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2002 issue of
World Press Review
(VOL. 49, No. 1)
Israeli Palestinian Conflict
The Need to Negotiate
Independent (centrist), London, England, Nov. 5, 2001
Tony Blair has
been accused of naive optimism. Certainly, the pessimists have
it all their own way at the moment, with Ariel Sharon, the Israeli
prime minister, refusing to talk to President George W. Bush
and the killing and counter-killing following each other as
night follows day in the contested Holy Land. Yesterday opened
to the sound of Israeli rockets hitting Palestinian buildings
in the Gaza Strip; hours later a gun attack on a bus in Jerusalem
that left one dead [a second child later diedWPR]
and others injured.
It was not wrong of Prime Minister Blair, however, to be determined
to hope that some good in the Middle East might come out of
the awful deaths of thousands of U.S. civilians on Sept. 11.
Nor was it wrong of him to attempt to restart a series of dialogues
between the players. We do not attribute this view to him, but
to those who thought that the destruction of New Yorks
Twin Towers would shock the United States into reassessing its
stance on the Israeli-Palestinian conflict were undoubtedly
being naive. It is certainly a widely held view in Arab and
Muslim countries that the suicide hijackers, however reprehensible
their methods, drew strength from the legitimate grievances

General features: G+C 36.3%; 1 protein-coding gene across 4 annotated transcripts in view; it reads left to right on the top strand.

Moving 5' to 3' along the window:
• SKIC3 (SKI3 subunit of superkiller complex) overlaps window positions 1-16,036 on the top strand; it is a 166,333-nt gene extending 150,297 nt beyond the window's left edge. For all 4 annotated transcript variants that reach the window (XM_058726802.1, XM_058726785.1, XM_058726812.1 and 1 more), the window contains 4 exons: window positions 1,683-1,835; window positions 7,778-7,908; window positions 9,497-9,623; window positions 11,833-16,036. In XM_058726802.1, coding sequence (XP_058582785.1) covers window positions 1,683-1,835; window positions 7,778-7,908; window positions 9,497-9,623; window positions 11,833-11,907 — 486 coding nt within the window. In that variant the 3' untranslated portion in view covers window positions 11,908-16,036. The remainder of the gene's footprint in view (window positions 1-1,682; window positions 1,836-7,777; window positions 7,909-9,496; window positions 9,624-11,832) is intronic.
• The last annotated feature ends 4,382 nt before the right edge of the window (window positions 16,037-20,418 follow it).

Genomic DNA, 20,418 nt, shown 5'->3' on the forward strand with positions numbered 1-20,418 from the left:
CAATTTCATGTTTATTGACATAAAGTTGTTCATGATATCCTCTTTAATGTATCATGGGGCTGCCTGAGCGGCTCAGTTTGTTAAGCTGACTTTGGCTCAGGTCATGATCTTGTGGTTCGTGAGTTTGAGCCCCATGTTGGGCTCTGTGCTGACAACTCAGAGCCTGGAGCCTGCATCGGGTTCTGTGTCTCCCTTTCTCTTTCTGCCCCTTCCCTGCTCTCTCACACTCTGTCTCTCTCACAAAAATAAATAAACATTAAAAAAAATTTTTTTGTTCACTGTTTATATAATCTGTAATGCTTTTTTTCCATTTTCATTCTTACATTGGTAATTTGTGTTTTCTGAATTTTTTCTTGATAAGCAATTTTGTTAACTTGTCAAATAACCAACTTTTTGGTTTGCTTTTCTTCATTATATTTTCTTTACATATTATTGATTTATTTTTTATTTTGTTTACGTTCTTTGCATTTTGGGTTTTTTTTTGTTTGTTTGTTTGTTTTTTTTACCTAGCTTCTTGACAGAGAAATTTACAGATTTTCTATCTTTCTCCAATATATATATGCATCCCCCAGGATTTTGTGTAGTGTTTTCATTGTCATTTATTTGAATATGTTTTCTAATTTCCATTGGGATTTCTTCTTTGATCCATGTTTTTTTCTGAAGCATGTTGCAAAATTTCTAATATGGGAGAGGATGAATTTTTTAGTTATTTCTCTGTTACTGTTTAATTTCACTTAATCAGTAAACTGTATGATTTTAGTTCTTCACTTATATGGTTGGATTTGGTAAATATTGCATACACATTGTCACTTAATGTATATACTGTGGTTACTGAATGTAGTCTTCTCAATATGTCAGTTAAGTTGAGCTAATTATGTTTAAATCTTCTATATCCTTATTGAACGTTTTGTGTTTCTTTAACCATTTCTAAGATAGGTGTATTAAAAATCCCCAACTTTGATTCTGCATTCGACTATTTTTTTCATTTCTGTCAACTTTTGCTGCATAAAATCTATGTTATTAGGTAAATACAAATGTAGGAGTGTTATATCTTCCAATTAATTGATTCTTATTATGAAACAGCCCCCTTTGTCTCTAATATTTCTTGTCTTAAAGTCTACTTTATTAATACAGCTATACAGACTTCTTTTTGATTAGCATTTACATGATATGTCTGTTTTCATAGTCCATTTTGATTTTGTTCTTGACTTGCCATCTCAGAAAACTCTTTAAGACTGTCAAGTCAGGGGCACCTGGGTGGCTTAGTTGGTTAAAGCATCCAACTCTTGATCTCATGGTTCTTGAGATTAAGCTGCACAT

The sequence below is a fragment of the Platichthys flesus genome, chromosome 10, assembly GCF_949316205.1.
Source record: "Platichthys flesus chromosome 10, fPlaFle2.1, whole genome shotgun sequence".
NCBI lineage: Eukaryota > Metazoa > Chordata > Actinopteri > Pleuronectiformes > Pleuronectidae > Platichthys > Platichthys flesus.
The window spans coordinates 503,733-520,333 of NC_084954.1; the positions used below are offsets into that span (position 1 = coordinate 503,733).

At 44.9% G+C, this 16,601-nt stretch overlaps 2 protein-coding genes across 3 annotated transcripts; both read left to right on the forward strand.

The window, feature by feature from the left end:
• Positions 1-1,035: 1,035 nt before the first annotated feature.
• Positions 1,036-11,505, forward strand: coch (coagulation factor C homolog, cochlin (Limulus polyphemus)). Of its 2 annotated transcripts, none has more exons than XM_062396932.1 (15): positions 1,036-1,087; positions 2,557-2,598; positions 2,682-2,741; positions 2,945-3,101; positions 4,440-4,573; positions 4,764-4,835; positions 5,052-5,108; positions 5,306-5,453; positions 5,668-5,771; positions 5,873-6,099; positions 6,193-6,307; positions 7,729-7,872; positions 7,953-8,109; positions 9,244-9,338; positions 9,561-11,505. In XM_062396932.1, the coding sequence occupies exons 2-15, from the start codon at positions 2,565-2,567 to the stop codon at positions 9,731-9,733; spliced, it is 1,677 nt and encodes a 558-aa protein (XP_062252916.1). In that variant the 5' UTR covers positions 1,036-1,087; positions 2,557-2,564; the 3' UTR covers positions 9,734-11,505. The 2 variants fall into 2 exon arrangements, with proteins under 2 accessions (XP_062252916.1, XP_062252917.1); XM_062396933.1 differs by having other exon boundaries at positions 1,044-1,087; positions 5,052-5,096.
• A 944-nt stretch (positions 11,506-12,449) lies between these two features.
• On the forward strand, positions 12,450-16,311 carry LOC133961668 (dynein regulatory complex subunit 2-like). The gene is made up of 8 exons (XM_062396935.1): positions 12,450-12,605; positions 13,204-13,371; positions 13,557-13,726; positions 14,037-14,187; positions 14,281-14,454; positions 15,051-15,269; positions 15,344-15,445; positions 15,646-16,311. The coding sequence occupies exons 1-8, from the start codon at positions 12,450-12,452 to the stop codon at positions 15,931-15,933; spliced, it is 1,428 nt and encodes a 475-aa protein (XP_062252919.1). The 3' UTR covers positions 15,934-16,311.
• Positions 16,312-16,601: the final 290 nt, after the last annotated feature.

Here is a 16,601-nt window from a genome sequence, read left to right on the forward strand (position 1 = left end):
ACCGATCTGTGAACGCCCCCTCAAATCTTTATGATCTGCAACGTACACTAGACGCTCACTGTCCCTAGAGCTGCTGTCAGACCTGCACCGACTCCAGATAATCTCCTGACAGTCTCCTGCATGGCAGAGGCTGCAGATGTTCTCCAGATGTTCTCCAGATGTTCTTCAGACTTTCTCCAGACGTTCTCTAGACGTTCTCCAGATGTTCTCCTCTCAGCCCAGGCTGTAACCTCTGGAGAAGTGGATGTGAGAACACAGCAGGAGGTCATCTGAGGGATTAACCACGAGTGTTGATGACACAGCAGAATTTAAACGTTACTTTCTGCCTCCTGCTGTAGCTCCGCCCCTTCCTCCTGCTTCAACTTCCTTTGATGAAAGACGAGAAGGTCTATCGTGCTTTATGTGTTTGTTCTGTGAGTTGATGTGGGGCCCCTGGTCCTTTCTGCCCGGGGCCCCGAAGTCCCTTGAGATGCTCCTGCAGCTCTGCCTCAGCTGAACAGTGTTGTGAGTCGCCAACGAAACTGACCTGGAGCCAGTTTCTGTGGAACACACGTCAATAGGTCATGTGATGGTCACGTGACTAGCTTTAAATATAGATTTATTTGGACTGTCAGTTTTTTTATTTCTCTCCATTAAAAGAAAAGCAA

of the Palestinians against the United States for its steadfast
support of the state of Israel. The Palestinians do have legitimate
grievances, as Blair has made clear, but equally he tried to
bring the Arab leaders he visited to realize that the Israelis
have a legitimate case, too.
Because the rantings of Osama bin Laden exploit a legitimate
cause, namely that of the Palestinians, we should never allow
the draining of the swamp of extremist so-called
Islamic terrorism to be at the expense of other legitimate causes.
We can all understand that Al Qaeda has declared war on the
United States, but we should remember that it has declared war
on Israel too, and not just on the state of Israel but on all
Jews. This is vile anti-Semitism and we should say so. Thus,
while this newspaper regards Sharon as a thoroughly negative
force, who must bear a substantial responsibility for the current
rebellion in the Palestinian territories, it recognizes that
for all Israelis the threat from Al Qaeda is real and talk of
Palestinian grievances is bound to sound hollow.
The realistic optimist must acknowledge that the shockwaves
from Sept. 11 are as likely to have a negative impact on the
Middle East peace process as a positive one. But eventually,
Sharon, or his successor, will meet Bush or his successor, and
eventually a Palestinian leader will emerge capable of securing
for most of his people some kind of accommodation which allows
them to live in dignity and security.
The attacks of Sept. 11 force us to look at the world afresh
and strengthen our resolve to overcome its injustices. And he
is right now to do anything to try to push the Middle East peace
process forwardhowever dark the auguries may seem.